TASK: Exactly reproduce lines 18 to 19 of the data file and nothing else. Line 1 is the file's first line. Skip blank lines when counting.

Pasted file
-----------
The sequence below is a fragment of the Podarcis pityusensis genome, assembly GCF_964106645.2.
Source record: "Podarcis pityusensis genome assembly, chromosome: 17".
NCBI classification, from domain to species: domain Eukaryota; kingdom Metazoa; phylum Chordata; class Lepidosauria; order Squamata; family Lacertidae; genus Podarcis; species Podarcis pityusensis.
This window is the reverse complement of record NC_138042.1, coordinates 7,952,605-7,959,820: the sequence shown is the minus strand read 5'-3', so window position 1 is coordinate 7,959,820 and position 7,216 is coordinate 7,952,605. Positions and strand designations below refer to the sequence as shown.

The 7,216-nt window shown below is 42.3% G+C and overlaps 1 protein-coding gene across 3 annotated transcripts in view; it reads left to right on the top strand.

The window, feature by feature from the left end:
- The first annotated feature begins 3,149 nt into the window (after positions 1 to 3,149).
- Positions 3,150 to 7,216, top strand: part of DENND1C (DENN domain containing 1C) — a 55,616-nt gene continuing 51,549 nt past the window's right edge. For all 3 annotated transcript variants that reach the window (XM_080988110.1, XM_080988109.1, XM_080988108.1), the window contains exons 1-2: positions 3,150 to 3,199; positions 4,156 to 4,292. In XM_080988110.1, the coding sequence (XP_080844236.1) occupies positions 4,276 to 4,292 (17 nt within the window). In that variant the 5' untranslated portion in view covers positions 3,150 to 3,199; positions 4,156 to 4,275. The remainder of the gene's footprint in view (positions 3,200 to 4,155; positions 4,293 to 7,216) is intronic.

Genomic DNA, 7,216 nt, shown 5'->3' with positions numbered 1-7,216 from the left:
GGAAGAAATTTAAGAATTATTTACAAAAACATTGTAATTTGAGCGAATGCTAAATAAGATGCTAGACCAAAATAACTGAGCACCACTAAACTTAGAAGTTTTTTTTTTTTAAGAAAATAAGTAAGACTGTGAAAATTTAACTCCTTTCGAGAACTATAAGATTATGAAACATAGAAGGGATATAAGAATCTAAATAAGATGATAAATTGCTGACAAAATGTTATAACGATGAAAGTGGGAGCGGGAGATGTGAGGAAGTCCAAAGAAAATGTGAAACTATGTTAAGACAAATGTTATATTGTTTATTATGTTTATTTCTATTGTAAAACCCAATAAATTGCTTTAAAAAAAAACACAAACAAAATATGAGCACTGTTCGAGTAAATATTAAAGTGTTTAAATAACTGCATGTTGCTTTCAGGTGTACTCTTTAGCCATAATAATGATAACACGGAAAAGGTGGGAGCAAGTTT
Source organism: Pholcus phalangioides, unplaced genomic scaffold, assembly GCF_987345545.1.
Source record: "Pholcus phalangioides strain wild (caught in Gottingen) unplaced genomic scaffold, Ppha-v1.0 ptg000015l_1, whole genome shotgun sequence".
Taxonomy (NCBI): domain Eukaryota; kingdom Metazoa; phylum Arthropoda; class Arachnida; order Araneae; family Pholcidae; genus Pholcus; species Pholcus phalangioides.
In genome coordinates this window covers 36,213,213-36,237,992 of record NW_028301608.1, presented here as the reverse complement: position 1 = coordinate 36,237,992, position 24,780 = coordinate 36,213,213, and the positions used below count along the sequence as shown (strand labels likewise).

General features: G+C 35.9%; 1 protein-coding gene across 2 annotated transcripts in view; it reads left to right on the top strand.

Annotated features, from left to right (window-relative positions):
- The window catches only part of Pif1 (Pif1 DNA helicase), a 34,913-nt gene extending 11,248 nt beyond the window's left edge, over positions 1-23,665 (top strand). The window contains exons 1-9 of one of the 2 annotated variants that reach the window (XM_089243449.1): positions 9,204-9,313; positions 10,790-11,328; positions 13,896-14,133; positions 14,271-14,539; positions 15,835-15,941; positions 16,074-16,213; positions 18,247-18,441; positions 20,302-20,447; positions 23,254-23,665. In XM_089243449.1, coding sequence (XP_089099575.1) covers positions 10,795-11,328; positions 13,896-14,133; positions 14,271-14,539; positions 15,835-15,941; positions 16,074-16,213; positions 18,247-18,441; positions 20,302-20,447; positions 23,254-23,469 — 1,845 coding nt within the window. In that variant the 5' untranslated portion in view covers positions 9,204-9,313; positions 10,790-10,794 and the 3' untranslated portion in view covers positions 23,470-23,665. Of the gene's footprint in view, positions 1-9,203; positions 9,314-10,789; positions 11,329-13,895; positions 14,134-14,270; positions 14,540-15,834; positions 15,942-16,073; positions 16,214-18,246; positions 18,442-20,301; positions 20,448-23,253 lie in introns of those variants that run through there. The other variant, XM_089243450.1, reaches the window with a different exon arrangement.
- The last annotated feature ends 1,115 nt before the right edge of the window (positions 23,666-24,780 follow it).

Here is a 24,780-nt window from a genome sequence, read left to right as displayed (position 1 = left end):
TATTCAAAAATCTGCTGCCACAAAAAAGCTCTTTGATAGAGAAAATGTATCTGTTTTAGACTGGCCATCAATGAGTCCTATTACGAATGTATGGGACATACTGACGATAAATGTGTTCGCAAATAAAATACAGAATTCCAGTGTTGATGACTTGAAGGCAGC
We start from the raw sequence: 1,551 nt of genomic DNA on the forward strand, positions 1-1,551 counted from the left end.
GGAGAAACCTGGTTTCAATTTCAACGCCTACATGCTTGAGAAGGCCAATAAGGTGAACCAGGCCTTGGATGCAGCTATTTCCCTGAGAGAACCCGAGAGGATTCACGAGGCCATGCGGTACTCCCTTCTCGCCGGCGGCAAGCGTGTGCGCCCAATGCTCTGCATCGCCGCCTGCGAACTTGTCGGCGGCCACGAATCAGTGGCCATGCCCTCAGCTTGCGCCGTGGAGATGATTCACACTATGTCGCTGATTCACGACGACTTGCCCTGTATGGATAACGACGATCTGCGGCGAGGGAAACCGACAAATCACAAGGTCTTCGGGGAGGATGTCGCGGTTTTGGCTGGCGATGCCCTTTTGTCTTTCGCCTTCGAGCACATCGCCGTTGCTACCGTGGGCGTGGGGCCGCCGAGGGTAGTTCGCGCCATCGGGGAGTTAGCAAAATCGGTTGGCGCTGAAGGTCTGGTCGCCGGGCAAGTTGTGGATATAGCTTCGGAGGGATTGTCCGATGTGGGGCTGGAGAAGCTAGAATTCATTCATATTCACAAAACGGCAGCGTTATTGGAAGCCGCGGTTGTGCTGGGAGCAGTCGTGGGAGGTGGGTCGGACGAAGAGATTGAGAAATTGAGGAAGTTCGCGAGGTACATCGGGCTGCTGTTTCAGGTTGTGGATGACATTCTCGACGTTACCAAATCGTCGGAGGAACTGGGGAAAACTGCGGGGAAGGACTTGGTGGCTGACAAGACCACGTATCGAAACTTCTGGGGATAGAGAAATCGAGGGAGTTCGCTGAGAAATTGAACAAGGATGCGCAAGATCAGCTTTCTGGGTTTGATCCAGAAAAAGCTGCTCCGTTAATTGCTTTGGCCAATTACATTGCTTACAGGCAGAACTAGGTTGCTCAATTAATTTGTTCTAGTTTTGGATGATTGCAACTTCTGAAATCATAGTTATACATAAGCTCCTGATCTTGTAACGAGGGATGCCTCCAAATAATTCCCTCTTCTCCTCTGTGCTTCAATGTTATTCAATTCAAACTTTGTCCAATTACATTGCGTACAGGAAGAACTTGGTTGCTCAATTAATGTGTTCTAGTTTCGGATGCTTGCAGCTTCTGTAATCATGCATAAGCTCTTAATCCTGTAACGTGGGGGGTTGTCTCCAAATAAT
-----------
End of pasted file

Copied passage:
- The last annotated feature ends 1,115 nt before the right edge of the window (positions 23,666-24,780 follow it).

Here is a 24,780-nt window from a genome sequence, read left to right as displayed (position 1 = left end):